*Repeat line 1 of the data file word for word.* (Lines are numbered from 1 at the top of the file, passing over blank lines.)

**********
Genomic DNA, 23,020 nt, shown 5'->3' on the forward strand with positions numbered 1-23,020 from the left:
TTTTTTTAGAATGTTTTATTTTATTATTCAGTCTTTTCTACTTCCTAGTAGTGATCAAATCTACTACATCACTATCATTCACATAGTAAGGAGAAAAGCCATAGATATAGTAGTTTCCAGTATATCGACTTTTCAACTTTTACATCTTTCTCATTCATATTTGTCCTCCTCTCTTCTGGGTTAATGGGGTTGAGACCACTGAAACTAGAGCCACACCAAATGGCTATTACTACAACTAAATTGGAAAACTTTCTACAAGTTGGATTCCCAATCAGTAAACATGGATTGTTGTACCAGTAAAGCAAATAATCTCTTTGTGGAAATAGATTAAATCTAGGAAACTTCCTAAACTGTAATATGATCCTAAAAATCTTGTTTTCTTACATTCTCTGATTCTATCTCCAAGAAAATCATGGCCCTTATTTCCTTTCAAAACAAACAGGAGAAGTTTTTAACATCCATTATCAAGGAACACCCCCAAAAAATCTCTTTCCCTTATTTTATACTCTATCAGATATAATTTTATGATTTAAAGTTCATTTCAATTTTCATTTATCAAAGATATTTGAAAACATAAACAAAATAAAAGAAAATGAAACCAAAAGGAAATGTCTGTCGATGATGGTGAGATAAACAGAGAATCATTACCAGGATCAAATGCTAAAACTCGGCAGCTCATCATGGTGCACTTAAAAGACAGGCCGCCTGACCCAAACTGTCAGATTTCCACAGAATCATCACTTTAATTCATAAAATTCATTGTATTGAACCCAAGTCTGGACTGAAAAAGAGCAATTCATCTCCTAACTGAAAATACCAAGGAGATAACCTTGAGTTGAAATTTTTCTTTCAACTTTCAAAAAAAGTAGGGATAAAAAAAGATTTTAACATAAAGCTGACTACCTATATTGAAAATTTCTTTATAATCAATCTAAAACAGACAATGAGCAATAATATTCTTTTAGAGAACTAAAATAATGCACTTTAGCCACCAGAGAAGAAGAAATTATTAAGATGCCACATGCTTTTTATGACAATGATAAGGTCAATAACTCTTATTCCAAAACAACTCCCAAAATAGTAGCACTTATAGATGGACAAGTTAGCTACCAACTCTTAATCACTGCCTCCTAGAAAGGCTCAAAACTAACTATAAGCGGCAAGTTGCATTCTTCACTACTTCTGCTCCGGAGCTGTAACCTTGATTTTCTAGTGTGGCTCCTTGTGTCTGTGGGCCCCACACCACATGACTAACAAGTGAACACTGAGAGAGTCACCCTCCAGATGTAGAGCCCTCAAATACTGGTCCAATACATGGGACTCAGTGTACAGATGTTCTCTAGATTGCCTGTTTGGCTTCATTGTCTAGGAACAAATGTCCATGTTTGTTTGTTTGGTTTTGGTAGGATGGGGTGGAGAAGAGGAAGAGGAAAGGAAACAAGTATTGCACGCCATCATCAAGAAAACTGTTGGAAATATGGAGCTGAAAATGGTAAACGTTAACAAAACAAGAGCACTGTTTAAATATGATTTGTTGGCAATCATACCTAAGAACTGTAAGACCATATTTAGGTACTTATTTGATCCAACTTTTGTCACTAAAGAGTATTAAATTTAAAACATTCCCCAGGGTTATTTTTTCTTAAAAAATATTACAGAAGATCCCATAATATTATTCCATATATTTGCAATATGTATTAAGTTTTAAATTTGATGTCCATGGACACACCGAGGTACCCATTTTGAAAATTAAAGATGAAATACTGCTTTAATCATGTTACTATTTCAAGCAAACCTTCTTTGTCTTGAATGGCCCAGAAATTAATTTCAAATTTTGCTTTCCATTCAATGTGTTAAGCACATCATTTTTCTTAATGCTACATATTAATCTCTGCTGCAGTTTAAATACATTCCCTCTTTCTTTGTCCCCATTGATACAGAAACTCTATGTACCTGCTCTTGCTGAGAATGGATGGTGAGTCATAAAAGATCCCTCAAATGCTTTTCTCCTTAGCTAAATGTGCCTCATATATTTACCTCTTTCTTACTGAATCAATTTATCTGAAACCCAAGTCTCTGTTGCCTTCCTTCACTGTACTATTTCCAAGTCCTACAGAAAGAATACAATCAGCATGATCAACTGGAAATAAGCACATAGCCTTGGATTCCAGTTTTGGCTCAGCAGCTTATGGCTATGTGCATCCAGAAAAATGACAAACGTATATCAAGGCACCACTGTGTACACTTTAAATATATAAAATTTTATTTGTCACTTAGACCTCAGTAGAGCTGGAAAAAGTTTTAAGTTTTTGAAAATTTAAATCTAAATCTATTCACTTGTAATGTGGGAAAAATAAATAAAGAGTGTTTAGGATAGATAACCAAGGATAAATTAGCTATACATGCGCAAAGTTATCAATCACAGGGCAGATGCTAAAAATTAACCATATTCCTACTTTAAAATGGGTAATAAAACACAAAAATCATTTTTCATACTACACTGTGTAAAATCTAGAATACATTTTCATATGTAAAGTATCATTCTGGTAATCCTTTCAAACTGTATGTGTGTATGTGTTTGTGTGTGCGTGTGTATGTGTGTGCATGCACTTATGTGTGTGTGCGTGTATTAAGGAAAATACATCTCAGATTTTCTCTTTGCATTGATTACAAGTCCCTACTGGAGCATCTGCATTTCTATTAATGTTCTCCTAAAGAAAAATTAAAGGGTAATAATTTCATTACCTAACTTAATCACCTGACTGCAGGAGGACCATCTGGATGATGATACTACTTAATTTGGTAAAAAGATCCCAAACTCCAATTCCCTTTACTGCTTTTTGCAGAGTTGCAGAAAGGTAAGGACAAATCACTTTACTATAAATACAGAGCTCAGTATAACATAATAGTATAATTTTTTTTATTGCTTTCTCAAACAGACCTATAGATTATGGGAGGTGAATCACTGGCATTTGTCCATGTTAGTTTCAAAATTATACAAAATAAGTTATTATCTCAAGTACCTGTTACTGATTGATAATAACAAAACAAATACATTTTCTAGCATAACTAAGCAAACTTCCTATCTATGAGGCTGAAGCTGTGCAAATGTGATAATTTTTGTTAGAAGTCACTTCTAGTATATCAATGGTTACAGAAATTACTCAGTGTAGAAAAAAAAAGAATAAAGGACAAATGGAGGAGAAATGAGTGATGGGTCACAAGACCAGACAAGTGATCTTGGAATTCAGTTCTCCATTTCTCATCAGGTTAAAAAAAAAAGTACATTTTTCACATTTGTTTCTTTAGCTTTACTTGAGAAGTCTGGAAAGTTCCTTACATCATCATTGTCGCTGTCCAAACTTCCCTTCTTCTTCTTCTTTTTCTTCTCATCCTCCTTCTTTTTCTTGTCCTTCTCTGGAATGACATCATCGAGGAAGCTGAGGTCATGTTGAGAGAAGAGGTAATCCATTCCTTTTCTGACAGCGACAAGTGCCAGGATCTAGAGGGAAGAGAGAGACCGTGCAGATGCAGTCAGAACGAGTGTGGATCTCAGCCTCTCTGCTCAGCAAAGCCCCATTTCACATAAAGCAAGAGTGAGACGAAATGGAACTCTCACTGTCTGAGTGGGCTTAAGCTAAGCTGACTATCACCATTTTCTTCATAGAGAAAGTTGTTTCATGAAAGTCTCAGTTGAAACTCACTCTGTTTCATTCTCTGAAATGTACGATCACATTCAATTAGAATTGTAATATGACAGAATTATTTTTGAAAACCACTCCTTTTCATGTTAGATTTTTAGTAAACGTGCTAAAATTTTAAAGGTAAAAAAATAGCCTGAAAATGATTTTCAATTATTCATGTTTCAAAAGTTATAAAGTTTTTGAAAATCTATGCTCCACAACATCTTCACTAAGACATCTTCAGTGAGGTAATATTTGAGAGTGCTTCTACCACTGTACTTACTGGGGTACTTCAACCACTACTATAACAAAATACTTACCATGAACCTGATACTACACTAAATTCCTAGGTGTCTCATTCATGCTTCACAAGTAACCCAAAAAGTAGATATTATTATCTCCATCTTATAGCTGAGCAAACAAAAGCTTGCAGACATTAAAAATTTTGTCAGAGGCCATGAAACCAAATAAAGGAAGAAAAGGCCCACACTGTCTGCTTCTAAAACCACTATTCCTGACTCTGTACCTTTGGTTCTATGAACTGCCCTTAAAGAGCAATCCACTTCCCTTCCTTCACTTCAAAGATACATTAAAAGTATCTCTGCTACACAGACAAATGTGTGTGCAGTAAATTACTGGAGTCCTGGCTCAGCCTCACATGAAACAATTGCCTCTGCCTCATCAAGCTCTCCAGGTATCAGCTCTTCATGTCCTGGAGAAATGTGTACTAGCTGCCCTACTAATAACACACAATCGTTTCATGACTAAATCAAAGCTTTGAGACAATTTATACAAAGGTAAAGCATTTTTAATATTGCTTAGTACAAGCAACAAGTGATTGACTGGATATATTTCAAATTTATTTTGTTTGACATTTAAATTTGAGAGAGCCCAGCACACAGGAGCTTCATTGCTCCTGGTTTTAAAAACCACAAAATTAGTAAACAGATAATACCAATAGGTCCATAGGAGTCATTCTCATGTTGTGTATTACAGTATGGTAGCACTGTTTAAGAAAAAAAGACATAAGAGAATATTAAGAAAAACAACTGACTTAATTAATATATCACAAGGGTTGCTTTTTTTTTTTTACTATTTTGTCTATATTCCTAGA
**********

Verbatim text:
Genomic DNA, 23,020 nt, shown 5'->3' on the forward strand with positions numbered 1-23,020 from the left: